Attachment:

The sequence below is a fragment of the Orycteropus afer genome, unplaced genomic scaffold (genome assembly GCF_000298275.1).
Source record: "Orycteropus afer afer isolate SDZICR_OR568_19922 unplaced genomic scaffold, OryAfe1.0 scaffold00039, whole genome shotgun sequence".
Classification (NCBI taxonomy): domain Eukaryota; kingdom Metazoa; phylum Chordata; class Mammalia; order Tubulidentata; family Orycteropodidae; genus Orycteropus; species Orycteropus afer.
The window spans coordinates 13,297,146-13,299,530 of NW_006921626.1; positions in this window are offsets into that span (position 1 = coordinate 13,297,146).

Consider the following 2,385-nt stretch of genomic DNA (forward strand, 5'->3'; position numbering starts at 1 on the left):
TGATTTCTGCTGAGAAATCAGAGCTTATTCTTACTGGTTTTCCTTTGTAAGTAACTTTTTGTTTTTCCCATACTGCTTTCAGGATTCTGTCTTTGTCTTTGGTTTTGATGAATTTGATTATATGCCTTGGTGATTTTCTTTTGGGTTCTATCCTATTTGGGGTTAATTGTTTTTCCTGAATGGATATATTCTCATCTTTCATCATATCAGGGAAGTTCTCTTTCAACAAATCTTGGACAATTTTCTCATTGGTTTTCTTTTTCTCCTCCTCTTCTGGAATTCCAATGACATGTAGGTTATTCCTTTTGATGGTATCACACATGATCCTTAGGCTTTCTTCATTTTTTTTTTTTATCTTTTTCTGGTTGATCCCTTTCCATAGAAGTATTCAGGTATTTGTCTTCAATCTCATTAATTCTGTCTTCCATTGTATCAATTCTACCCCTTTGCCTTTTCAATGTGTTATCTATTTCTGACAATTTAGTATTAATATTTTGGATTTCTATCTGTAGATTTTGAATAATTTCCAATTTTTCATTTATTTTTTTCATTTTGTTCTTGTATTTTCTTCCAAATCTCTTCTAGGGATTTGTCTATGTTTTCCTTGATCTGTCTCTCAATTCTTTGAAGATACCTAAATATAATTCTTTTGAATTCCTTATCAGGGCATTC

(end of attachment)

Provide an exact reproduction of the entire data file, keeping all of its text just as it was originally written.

The sequence below is a fragment of the Orycteropus afer genome, unplaced genomic scaffold (genome assembly GCF_000298275.1).
Source record: "Orycteropus afer afer isolate SDZICR_OR568_19922 unplaced genomic scaffold, OryAfe1.0 scaffold00039, whole genome shotgun sequence".
Classification (NCBI taxonomy): domain Eukaryota; kingdom Metazoa; phylum Chordata; class Mammalia; order Tubulidentata; family Orycteropodidae; genus Orycteropus; species Orycteropus afer.
The window spans coordinates 13,297,146-13,299,530 of NW_006921626.1; positions in this window are offsets into that span (position 1 = coordinate 13,297,146).

Consider the following 2,385-nt stretch of genomic DNA (forward strand, 5'->3'; position numbering starts at 1 on the left):
TGATTTCTGCTGAGAAATCAGAGCTTATTCTTACTGGTTTTCCTTTGTAAGTAACTTTTTGTTTTTCCCATACTGCTTTCAGGATTCTGTCTTTGTCTTTGGTTTTGATGAATTTGATTATATGCCTTGGTGATTTTCTTTTGGGTTCTATCCTATTTGGGGTTAATTGTTTTTCCTGAATGGATATATTCTCATCTTTCATCATATCAGGGAAGTTCTCTTTCAACAAATCTTGGACAATTTTCTCATTGGTTTTCTTTTTCTCCTCCTCTTCTGGAATTCCAATGACATGTAGGTTATTCCTTTTGATGGTATCACACATGATCCTTAGGCTTTCTTCATTTTTTTTTTTTATCTTTTTCTGGTTGATCCCTTTCCATAGAAGTATTCAGGTATTTGTCTTCAATCTCATTAATTCTGTCTTCCATTGTATCAATTCTACCCCTTTGCCTTTTCAATGTGTTATCTATTTCTGACAATTTAGTATTAATATTTTGGATTTCTATCTGTAGATTTTGAATAATTTCCAATTTTTCATTTATTTTTTTCATTTTGTTCTTGTATTTTCTTCCAAATCTCTTCTAGGGATTTGTCTATGTTTTCCTTGATCTGTCTCTCAATTCTTTGAAGATACCTAAATATAATTCTTTTGAATTCCTTATCAGGGCATTC